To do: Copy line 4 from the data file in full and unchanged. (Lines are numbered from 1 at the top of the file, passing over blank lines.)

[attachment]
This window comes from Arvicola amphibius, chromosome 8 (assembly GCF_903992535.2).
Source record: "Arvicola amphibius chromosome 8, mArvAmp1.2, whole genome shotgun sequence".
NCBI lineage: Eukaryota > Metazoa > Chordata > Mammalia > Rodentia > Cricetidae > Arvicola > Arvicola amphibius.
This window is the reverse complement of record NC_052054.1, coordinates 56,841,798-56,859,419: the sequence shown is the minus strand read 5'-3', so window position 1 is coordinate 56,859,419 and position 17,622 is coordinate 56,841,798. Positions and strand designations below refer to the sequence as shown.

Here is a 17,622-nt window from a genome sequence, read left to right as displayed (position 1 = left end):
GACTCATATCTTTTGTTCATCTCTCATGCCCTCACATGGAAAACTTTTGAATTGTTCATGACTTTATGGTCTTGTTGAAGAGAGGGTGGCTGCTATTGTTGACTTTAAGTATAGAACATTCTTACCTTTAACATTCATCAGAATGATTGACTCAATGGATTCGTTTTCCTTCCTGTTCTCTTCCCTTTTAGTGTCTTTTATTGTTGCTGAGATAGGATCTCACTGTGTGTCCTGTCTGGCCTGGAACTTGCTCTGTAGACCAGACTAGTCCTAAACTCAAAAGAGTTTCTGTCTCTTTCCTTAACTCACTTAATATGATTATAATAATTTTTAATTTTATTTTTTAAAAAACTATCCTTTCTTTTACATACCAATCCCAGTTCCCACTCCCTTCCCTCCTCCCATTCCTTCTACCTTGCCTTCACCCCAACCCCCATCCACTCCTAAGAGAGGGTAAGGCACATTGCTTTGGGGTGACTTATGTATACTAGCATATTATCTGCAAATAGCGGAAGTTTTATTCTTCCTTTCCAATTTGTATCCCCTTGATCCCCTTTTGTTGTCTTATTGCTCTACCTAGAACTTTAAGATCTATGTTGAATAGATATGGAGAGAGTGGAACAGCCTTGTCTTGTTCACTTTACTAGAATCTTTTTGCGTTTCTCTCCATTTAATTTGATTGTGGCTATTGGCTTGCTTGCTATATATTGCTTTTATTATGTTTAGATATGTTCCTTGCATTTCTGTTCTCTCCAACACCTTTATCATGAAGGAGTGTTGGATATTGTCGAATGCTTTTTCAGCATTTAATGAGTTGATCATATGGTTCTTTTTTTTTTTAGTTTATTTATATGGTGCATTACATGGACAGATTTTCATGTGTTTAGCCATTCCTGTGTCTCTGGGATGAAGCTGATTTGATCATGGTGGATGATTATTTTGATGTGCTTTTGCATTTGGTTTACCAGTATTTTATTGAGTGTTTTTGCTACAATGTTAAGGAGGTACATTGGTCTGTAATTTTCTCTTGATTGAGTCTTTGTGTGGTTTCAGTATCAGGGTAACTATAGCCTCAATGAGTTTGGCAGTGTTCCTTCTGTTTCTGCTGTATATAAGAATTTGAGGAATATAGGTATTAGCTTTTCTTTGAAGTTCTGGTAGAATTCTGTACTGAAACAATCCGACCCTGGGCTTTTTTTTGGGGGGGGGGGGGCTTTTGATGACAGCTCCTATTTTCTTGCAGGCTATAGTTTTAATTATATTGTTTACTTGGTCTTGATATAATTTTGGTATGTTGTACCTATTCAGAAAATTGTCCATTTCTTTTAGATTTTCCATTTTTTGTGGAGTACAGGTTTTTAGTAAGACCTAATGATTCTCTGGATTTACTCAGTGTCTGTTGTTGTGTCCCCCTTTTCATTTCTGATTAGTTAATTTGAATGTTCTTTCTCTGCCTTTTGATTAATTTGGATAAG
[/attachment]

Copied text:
This window is the reverse complement of record NC_052054.1, coordinates 56,841,798-56,859,419: the sequence shown is the minus strand read 5'-3', so window position 1 is coordinate 56,859,419 and position 17,622 is coordinate 56,841,798. Positions and strand designations below refer to the sequence as shown.